The situation is clear: we need to open our eyes, to wake up to the atrocities taking place, and fight back against the cruelty. Wild at Heart Foundation had made it’s mission to support organisations on the ground who are fighting to end the systematic suffering of street dogs in Lebanon, we worked alongside local rescuers and ethical organisations to educate, sterilise and rescue.
We were committed to implementing a long-term, dedicated campaign to combat the atrocities taking place in the country. Our plans included:
In 2o18, Wild at Heart Foundation began working in Lebanon when we were alerted to the plight of Maggie and Solo, two Lebanese street dogs who had been subject to atrocious violence and human cruelty. Maggie (then Angie) had been shot at close range multiple times and had pellets embedded in her skull and shoulders. Her ear had been cut off, and the brutal attack left her blind in both eyes.
Solo (was Romeo) had also been shot in the eye at close range and left for dead. It is only thanks to local rescuers that he was picked up and taken to a safe shelter where he was given the chance to fight for his life.
When we were contacted by Roxana, an independent rescuer who made us aware of the problem, we were only too happy to step in and help raise the funds necessary to treat these poor souls and fly them home to a new life here in the UK.
Despite the horrific injuries both these dogs had suffered, they have gone on to become the most loving, loyal and inspiring pets. They demonstrate resilience and forgiveness in their every day, and they prove that all dogs – no matter how unfortunate their start in life may be, no matter how “damaged” they may appear – are capable of boundless love. They teach us that, in spite of everything, love is blind.
In early 2019, Roxana reached out to us once again about a handful of dogs that she’d seen on her most recent visit to Beirut. All of them had sustained horrendous injuries, and deserved a second chance to have their faith and loyalty in humans repaid with love, kindness and care.
Some had needed amputations in order to keep them alive. Others were shot or blinded just like Maggie and Solo. And yet each of these inspiring dogs radiated nothing but love, joy and forgiveness.
In 2019, we successfully rehomed 4 of the 6 (Trinity, Bella, Street & Jenny), and are looking forward to bringing Jasmine and Elko over to the UK in the new year when the necessary blood tests and paperwork have been approved.
In September 2019, we returned to Lebanon with a team of volunteers, this time on a wider fact-finding mission to assess the situation in person, hear from local rescuers and organisations, and assess how best Wild at Heart Foundation could support the work on the ground.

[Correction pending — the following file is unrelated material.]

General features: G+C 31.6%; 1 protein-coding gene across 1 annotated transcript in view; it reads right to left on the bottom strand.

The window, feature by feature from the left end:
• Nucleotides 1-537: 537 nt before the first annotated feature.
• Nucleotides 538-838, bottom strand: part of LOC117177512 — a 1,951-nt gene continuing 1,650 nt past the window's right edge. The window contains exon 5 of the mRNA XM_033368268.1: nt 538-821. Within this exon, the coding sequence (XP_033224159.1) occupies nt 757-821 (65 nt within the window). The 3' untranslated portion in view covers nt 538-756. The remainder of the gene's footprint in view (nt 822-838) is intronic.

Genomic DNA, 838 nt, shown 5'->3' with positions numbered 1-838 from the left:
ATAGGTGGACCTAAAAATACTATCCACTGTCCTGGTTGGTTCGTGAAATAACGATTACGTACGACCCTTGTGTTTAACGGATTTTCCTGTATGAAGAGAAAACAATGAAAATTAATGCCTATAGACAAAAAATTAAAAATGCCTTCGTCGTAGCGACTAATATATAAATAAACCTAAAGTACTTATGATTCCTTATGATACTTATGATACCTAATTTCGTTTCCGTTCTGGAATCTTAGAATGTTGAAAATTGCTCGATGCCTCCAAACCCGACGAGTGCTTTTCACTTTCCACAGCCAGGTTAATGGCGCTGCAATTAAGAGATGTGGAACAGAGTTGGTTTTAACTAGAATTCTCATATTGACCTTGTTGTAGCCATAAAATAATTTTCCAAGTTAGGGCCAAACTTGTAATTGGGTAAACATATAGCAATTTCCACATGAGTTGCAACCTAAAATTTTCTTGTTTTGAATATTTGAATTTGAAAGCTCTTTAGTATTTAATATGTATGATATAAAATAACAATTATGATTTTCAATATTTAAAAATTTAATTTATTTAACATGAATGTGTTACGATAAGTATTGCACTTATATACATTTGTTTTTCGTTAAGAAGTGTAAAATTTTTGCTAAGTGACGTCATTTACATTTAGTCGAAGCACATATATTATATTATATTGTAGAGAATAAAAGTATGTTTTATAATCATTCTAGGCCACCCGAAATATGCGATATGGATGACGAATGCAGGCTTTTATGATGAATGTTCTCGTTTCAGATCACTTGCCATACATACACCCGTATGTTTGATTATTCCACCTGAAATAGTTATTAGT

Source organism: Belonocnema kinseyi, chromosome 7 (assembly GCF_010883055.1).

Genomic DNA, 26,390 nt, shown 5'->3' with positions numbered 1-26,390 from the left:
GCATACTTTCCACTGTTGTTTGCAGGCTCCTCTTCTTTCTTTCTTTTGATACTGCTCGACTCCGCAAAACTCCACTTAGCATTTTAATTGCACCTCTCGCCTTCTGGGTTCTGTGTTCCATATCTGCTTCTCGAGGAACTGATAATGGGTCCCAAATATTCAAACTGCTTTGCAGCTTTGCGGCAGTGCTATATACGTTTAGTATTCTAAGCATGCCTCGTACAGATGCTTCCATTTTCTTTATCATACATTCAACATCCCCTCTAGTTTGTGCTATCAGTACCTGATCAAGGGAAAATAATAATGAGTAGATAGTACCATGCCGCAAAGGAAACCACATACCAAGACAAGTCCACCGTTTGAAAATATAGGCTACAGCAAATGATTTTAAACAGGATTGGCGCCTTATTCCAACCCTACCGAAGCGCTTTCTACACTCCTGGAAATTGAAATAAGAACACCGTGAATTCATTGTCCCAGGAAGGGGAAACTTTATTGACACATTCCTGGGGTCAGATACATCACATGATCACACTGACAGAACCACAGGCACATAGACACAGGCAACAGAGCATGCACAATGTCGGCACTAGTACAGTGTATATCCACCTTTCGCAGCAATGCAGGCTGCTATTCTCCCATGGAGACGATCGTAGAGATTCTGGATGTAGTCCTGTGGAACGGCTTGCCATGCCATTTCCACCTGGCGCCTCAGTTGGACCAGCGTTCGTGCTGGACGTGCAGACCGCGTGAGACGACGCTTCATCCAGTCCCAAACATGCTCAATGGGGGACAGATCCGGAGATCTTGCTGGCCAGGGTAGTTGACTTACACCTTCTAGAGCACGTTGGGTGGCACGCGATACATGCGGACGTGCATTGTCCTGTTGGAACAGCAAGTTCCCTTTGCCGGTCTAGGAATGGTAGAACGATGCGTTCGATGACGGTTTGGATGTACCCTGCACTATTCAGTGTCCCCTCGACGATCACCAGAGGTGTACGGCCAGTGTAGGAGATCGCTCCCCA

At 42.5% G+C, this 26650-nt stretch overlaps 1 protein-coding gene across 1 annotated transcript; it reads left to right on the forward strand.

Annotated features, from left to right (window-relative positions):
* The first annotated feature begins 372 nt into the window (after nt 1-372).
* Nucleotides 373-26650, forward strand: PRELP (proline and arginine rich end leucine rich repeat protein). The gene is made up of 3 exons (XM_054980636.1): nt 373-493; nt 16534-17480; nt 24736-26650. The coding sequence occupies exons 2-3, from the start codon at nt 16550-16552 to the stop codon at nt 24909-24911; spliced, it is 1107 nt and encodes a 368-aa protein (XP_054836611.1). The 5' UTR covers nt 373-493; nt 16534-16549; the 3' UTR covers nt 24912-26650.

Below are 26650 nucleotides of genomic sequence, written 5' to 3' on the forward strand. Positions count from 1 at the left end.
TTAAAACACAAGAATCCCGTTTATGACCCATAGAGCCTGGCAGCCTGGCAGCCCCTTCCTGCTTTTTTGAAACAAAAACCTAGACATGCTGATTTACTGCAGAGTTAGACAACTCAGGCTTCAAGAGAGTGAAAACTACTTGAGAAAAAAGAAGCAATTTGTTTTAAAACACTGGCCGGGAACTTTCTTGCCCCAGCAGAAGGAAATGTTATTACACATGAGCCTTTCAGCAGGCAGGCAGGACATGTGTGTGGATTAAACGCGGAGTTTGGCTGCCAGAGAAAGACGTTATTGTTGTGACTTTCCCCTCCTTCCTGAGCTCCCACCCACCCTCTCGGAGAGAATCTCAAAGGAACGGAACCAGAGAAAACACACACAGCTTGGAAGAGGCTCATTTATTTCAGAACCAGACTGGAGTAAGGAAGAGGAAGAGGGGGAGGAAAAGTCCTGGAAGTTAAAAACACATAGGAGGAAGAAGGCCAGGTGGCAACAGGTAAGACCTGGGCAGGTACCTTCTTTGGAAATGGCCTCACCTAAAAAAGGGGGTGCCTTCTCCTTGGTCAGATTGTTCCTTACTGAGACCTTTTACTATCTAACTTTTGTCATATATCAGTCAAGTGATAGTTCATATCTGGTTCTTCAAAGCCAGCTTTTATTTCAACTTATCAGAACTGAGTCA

We were deeply affected by what we discovered. Horrified and inspired in equal measure, we took in some of the worst sights and stories that we’ve ever experienced in our years of dog rescue. Thanks to the hospitality of a handful of shelters and organisations, we were able to tour Beirut and the surrounding area and learn more about the situation local rescuers are dealing with.
Thanks to the incredible work of these local charities, inroads are starting to be made to combat the treatment of dogs in urgent need. But it’s a long journey ahead. We spoke to many about the frustration they feel: lack of government funding or sanctions; general ignorance and irresponsibility surrounding dog ownership and treatment; and a lack of engagement from communities when a shared vision could propel this campaign forward.
We are so grateful to all the organisations we met with, and are looking forward to working with them more closely in the coming years, providing funding, operational support, and a willing market of UK-based adopters to help clear space in their already overflowing shelters.
A huge thank you to our partners Milo, BETA, Give Me A Paw, & Mount Lebanon for providing us with so much invaluable insight and information.
Our work in Lebanon is only just beginning. We are committed to implementing a long-term, dedicated campaign to combat the atrocities taking place in the country, to creating lasting and meaningful change.
Thanks to donations raised throughout the course of our 2019 “Love is Blind” campaign, we will be returning to the country in 2020 to implement a strategic support plan, working alongside a handful of partners to carry out longer term initiatives that get to the route of the problem.
Sterilisation: we’ll trial sterilisation clinics in rural areas where uncontrolled breeding is rife, monitoring the effects this has on both local street dog numbers and also local attitude.
Education: we’ll work with partners on the ground to devise an education plan that will target both adults (specifically parents) and children, with an urgent focus on respectful treatment of animals.
Rescue: we continue to invest in rescue for those dogs who have experienced significant trauma, especially those who would be dismissed as “unsaveable” by many mainstream rescue routes. If Maggie has taught us anything, it is that every dog deserves a chance at happiness, no matter how damaged they may look. So far, we have funded the treatment and surgery of a number of handicapped dogs, including specialist surgery for Bella.
Rehoming: 2019 saw us fly 4 further dogs out of Lebanon and into adoptive homes. Early 2020 will hail the arrival of a further 5, and we will continue to explore methods of making the Lebanon > UK rehoming model as cost-effective (and therefore a viable mainstream option for more adopters).
If a regular donation towards a specific project is set up and we subsequently cease to provide support in the future, any recurring donations will be allocated to the areas of our other work requiring the most support.